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The scene at the Shahr-e-Dubai Wedding Hall in West Kabul on 18 August 2019, where approximately 1,000 people were gathered the night before for a wedding ceremony, when a suicide attacker detonated explosives, killing and injuring scores of civilians. UNAMA/Fardin Waezi

Afghanistan is at a “crucial moment” in its history as it marks 100 years of independence, the head of the UN Mission there said on Monday, following a series of terror attacks in recent days.

In a statement on Monday, Tadamichi Yamamoto, who heads the United Nations Assistance Mission in Afghanistan (UNAMA), said that despite decades of conflict, Afghans remain committed to a nation that is stable, peaceful and prosperous, and that upholds the human rights of women and men alike. 

Mr. Yamamoto also expressed hope that elections due to take place next month would give voice to the people, while also maintaining that there was “a real possibility for breakthroughs in peace” after so many years of war – a reference to on-going negotiations between Taliban leaders and the United States, that it is hoped will lead to a lasting ceasefire and talks involving the Afghan Government.

The UNAMA chief’s comments come amid numerous recent terror attacks on civilians, including a suicide bombing towards the end of a large wedding party on Saturday, that claimed the lives of 63 people and injured over 180.

In a statement released on Sunday, UN Secretary-General António Guterres “strongly condemned” the “horrific” attack, and expressed his “deepest sympathies to the families of the victims, and the Government and people of Afghanistan.”

The attack took place in the Shahr-e-Dubai Wedding Hall in West Kabul where approximately 1,000 people were gathered for a Shia wedding ceremony, said UNAMA in a statement, adding that the mission’s human rights team would investigate the incident.

According to news reports, a local affiliate of the ISIL terrorist group claimed responsibility for the suicide attack.

“An attack deliberately targeting civilians is an outrage, and deeply troubling, as it can only be described as a cowardly act of terror,” said Mr. Yamamoto. “I condemn these deliberate attacks on civilians that signal a deliberate intent to spread fear among the population, which has already suffered too much.”

The wedding hall where the attack took place is situated in an area of the city heavily populated by Afghanistan’s Shia Muslim minority. UNAMA has documented several previous attacks deliberately carried out against this community.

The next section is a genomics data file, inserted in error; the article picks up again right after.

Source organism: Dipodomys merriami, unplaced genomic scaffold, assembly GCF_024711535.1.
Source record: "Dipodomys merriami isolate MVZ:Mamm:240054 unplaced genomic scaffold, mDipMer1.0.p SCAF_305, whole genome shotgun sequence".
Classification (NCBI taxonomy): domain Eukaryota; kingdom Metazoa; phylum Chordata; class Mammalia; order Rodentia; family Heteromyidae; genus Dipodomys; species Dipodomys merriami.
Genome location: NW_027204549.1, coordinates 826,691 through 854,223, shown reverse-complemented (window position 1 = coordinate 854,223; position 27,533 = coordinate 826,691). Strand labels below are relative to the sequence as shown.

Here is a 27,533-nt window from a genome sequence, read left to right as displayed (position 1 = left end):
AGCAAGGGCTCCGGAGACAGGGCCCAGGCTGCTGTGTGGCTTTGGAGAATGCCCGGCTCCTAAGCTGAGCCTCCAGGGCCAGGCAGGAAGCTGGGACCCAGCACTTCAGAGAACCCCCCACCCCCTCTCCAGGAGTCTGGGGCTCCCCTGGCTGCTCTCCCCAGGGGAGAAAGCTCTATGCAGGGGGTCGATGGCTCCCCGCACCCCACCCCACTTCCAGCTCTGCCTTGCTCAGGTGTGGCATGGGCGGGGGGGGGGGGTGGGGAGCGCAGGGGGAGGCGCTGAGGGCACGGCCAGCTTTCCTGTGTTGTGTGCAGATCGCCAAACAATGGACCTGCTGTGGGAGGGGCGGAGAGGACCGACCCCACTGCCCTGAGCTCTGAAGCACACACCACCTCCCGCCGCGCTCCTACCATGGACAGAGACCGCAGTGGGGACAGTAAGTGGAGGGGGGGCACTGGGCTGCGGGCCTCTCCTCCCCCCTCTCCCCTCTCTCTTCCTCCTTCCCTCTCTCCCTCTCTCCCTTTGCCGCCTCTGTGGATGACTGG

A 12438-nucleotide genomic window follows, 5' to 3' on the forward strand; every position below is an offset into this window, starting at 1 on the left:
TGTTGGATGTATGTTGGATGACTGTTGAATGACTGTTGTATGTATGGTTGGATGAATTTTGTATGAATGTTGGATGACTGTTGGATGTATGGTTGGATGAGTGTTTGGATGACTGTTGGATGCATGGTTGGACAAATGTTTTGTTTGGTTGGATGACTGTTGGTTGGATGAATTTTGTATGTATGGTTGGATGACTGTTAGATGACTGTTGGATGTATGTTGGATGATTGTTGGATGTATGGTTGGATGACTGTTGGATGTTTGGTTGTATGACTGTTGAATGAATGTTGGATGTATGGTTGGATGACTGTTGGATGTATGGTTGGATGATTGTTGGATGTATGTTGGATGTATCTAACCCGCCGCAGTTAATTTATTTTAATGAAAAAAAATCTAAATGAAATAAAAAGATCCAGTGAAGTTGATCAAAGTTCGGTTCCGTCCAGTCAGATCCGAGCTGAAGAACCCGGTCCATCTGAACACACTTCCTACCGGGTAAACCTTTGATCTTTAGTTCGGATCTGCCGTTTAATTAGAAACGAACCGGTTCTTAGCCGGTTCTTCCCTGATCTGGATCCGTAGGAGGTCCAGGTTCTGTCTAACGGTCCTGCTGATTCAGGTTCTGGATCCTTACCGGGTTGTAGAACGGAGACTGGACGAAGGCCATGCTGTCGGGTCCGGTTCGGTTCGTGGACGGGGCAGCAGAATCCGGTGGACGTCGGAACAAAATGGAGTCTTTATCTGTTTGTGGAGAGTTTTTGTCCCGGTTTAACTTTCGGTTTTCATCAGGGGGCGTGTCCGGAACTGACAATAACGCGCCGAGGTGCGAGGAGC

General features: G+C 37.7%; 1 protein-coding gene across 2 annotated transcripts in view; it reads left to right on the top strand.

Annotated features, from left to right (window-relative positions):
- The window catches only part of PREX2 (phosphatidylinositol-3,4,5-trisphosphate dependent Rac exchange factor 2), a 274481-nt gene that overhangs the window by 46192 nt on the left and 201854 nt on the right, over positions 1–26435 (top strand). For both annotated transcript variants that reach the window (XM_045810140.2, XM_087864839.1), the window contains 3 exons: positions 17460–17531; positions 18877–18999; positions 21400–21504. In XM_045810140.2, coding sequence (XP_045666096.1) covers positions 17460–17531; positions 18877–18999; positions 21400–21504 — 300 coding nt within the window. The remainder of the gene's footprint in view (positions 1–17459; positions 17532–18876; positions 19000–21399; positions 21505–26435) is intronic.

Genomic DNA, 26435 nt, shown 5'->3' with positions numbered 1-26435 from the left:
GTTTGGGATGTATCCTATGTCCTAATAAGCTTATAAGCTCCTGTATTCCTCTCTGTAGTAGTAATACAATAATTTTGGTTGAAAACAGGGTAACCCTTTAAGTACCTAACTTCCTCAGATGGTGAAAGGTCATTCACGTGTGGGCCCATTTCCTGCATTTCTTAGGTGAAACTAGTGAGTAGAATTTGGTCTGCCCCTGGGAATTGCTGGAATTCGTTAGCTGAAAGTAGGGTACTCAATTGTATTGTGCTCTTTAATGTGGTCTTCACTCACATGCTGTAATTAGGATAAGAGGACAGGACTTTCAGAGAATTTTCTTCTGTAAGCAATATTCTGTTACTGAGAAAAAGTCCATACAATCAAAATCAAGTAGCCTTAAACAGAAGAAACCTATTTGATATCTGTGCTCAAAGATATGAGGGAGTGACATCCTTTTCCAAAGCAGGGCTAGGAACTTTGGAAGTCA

“The pace of such atrocious attacks indicates that current measures in place to protect must be strengthened, and that those who have organized and enabled such attacks must be brought to justice and held to account,” said the UNAMA chief. “The United Nations stands with all Afghans in solidarity and remains committed to an Afghan-led peace process that will end the war and bring about a lasting peace.”

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Does Kenya Really Want To End Terrorism?

Abukar Arman

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New dangerous dynamics are emerging at the Horn of Africa. Political tension emanating from maritime territory that Somalia and Kenya, both claim it as part of their legitimate border is getting more volatile. As the International Court of Justice gets ready to hold public hearings on “Maritime Delimitation in the Indian Ocean (Somalia v. Kenya)” September 9-13, Kenya continues to intensify its efforts to lobby the U.N, and key allies to help add al-Shabab to UNSC Resolution 1267.

If you are wondering what does al-Shabab have to do with this matter, you apparently are not part of the Kenyan political pundits, law-makers, and credulous Somalis who have been cheerleading for this unjustifiable initiative.

It Is What It Is

Let us imagine that it is late September, the time when leaders representing 195 member states would be attending the 74th UN General Assembly. Let us imagine during one of the debate sessions, this multiple choice question was raised: 

What is al-Shabab?

  • A law-abiding neighborhood watch group
  • A self-less patriots fighting for self-determination
  • A ruthless terrorist group

How many do you think will stutter with the answer, or not know that al-Shabab is a terrorist organization? By all legal and moral standards, al-Shabab is a terrorist organization.

If al-Shabab was not already considered a terrorist organization by the UN, why would the Security Council mandate AMISOM to fight them along the Somali National Army and periodically capture territories from them? So, since al-Shabab is already considered a terrorist organization, why spend such energy and political capital on redundancy?  Or rather bluntly: who is Kenya’s real target? 

Widening The Net

While fingers were frantically pointing at o all directions as to who was behind the Kismayo terrorist attack that killed 26 people including a beloved Somali-Canadian journalist, HodanNalayeh, Kenya’s top diplomat—Monica Juma—went on politicking on twitter. Before offering any condolences, she wrote:  “This attack is another reminder to the international community of the imperative to list the al-Shabaab, like all other terrorist groups, under the UNSC resolution 1267.”